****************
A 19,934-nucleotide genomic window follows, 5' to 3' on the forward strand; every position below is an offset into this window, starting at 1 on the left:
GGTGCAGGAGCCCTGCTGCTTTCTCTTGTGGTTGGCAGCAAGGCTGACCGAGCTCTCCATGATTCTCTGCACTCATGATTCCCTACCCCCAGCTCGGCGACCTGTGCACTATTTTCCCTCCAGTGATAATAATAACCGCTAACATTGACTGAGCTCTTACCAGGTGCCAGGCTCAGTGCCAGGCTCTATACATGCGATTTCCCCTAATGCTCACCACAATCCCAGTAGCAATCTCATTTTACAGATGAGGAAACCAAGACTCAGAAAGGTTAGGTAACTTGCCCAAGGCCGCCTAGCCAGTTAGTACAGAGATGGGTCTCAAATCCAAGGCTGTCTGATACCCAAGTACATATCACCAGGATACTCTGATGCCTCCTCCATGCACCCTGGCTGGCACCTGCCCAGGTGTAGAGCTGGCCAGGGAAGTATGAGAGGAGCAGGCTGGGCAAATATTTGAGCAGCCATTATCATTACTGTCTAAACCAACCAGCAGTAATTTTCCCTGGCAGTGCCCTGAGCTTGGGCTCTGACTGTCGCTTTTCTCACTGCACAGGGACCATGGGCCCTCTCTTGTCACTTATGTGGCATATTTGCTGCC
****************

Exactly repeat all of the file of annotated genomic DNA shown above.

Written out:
A 19,934-nucleotide genomic window follows, 5' to 3' on the forward strand; every position below is an offset into this window, starting at 1 on the left:
GGTGCAGGAGCCCTGCTGCTTTCTCTTGTGGTTGGCAGCAAGGCTGACCGAGCTCTCCATGATTCTCTGCACTCATGATTCCCTACCCCCAGCTCGGCGACCTGTGCACTATTTTCCCTCCAGTGATAATAATAACCGCTAACATTGACTGAGCTCTTACCAGGTGCCAGGCTCAGTGCCAGGCTCTATACATGCGATTTCCCCTAATGCTCACCACAATCCCAGTAGCAATCTCATTTTACAGATGAGGAAACCAAGACTCAGAAAGGTTAGGTAACTTGCCCAAGGCCGCCTAGCCAGTTAGTACAGAGATGGGTCTCAAATCCAAGGCTGTCTGATACCCAAGTACATATCACCAGGATACTCTGATGCCTCCTCCATGCACCCTGGCTGGCACCTGCCCAGGTGTAGAGCTGGCCAGGGAAGTATGAGAGGAGCAGGCTGGGCAAATATTTGAGCAGCCATTATCATTACTGTCTAAACCAACCAGCAGTAATTTTCCCTGGCAGTGCCCTGAGCTTGGGCTCTGACTGTCGCTTTTCTCACTGCACAGGGACCATGGGCCCTCTCTTGTCACTTATGTGGCATATTTGCTGCC